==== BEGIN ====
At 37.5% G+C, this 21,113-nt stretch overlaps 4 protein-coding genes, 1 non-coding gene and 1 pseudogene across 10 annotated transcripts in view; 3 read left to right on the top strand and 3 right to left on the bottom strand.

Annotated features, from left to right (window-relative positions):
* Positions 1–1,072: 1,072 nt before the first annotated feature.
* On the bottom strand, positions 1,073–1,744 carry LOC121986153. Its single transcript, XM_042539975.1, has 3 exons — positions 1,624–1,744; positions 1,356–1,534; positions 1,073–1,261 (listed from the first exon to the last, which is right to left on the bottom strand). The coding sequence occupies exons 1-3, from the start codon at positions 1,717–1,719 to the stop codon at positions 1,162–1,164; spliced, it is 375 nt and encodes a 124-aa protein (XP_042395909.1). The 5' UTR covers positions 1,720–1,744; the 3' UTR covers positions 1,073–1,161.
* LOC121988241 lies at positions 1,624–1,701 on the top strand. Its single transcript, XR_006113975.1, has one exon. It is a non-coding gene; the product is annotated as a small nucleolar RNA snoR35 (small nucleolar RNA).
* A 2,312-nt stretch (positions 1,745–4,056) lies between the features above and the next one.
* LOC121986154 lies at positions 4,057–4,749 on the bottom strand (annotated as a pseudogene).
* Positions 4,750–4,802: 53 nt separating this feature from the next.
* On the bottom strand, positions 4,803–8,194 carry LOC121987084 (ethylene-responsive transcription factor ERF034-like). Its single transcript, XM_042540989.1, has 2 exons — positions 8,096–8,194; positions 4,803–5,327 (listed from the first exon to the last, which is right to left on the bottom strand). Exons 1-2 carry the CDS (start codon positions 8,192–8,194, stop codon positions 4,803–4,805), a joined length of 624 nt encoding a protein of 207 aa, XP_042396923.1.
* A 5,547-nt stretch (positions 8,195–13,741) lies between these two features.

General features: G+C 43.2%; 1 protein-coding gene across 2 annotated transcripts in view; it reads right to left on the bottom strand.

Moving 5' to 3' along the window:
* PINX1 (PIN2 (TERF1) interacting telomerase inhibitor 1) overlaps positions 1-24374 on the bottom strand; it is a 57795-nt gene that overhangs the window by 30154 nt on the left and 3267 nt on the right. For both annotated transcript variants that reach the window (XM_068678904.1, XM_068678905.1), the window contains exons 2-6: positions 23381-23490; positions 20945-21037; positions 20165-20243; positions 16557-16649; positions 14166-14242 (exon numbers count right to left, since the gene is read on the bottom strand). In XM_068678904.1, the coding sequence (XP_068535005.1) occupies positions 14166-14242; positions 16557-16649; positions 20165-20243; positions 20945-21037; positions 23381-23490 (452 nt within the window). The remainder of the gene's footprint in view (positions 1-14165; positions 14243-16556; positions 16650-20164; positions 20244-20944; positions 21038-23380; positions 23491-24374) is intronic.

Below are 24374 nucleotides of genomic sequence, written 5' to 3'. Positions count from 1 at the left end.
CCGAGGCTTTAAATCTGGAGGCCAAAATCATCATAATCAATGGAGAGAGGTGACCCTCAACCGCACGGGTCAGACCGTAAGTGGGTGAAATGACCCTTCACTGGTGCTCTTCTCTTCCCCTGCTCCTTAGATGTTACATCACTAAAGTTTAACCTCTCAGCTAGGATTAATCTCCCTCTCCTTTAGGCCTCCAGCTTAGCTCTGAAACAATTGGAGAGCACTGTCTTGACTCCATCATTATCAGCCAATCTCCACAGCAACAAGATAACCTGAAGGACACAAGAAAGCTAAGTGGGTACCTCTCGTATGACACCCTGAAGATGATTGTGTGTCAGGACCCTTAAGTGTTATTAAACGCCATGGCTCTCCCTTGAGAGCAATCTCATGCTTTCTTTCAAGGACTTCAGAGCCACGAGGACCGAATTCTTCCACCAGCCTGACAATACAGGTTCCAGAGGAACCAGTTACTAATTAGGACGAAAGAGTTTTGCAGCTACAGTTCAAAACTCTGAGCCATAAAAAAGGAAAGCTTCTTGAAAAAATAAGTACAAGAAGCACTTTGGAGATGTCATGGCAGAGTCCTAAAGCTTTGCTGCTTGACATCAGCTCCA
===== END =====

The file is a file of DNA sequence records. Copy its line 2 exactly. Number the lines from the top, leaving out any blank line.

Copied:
Annotated features, from left to right (window-relative positions):